The training self inside me is a generally positive person. I don’t whine or complain a lot about training. It has been one of the most fun and satisfying things I have ever done, so it feels alien to have such negative and defeated feelings about it. I have resisted talking about it to the majority of people who have reached out. I don’t want to be seen as a negative person, and truthfully, I don’t want to hear another person tell me it was “just a race” or that I’ll be fine or how grateful I should be that it wasn’t worse. I know all of these things and I know that crossing the finish line whenever I can will be extra sweet. Right now, I need to just be allowed to get through all of these emotions and sort them out without feeling another layer of guilt for having them in the first place. To those of you who have just hugged me or asked me how I am honestly feeling, I am so appreciative of you. Even though I haven’t been able to talk extensively to more than a handful of people, knowing that I could tell you that I wasn’t doing great FELT great. Putting on a brave face and acting like everything is a-okay is kind of exhausting in and of itself.

d11f730c149492349a29ce176ad30f98That being said, I am looking forward to getting back to my normally jovial self. Pre-season is right around the corner, and I want to be back in the saddle, literally and figuratively, by November. In the meantime, I’m biding my time during my house arrest, repeating the mantra that “this too shall pass”. Also, I’m looking forward to riding Kermit style.

 

Advertisements

When you have to write what you don’t wanna write.

This is not a post I am supposed to write.

And honestly, I kind of don’t know where to begin. When I am sad, or upset, or seeking answers, writing has always been the place I have turned. I am hopeful that the process of writing all this down will help guide me into some better frame of mind where decisions can be made. I’ll also try to find the humor and grace that this experience has provided, mixed in with the truth, which at times is not overly positive, funny, or graceful.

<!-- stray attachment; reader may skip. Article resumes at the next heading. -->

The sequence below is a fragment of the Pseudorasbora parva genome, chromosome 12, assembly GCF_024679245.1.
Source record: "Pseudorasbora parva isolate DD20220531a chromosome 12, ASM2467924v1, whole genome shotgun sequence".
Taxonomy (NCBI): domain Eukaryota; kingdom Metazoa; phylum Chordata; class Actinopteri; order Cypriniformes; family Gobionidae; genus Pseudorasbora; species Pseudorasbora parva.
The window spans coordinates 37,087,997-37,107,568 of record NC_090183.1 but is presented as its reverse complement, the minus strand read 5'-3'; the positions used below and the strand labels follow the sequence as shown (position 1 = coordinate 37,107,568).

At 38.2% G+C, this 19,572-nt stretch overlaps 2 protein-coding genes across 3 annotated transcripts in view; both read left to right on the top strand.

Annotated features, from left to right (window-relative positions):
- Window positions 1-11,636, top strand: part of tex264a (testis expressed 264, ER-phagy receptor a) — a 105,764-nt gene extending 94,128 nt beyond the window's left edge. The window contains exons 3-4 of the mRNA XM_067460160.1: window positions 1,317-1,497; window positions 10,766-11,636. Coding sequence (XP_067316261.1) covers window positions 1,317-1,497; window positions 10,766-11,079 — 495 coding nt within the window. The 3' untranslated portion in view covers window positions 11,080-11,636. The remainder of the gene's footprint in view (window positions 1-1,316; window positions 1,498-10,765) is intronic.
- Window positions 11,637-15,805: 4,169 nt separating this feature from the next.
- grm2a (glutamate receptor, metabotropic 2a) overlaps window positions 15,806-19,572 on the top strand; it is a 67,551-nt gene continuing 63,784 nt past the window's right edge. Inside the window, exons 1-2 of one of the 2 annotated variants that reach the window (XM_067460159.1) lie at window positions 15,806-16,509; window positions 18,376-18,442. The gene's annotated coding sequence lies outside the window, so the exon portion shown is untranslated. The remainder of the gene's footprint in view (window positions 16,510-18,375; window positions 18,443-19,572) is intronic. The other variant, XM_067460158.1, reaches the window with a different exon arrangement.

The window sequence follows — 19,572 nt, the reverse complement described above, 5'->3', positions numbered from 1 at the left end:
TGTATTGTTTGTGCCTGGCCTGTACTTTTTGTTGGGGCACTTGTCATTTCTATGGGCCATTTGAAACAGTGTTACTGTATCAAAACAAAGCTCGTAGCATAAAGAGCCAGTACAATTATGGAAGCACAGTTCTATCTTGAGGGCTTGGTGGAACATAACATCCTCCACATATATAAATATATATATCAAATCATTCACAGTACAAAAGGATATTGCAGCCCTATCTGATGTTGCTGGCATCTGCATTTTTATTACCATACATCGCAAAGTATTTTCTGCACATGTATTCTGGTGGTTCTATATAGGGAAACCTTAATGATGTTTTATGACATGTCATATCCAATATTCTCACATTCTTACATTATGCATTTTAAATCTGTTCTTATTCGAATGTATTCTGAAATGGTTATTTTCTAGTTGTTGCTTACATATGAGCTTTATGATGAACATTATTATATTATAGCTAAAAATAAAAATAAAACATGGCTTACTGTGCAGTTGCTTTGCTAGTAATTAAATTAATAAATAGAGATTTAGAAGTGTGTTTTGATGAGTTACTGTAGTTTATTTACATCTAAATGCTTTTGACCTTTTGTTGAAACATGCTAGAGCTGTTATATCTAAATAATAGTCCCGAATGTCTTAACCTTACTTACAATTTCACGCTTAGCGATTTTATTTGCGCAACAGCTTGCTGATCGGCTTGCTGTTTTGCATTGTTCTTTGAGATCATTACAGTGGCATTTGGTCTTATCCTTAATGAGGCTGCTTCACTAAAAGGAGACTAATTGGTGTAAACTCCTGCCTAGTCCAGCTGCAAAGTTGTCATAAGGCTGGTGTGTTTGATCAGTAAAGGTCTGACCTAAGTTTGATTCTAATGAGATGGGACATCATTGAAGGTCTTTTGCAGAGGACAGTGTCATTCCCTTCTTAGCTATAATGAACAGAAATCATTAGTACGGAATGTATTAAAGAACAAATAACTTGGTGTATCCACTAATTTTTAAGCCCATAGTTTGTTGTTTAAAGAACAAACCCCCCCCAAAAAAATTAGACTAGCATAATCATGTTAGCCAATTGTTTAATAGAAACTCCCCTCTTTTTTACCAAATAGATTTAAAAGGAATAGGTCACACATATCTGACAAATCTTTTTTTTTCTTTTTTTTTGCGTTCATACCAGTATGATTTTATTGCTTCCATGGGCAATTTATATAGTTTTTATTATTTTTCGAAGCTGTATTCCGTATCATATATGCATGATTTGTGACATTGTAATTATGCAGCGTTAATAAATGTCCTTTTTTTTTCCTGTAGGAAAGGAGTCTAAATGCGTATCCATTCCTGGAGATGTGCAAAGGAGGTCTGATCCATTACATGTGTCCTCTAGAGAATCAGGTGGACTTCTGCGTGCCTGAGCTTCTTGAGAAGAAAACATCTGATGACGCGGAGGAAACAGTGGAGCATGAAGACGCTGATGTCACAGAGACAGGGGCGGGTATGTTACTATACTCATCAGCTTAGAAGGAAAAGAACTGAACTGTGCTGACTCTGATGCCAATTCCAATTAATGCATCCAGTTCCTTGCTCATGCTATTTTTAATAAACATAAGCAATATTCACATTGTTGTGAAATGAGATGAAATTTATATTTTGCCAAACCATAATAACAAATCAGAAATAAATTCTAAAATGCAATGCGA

After being paralyzed by an overwhelming amount of packing, I finally got it together Thursday night and had everything put into suitcases and bags and my bike strung from one side to the other in the van, lest anything rub up against it or hurt it. Friday morning we picked up Nicole and Craig and headed to Manteo.

21742857_745609238959388_7841817594783104621_n

Preswim day – Friday September 15

I was oddly calm going into the weekend. I know everyone likes to say “You’ve trained  well, all that’s left is to enjoy the day” – but I’ve never been able to really embrace that. This time, I did.

We got to Manteo early and checked into our rental, then I headed over to packet pick up to grab our stuff and do a quick pre-swim of the course. The water was beautiful, calm, and the perfect temperature – even if it wasn’t wetsuit legal.

Getting the in water and swimming for a bit calmed all of my nerves surrounding a swim in the Sound. I was worried the water would be completely different than any of my OWS practices, but the brackishness of the water felt exactly the same as swimming in the Rappahannock had – thanks to Olivia and Steve for all the access to the river they provided!

The swag was great at this race – they even had arm warmers for participants, and I was thrilled that my t-shirt said “Half” on it. I wanted something to commemorate my 70.3!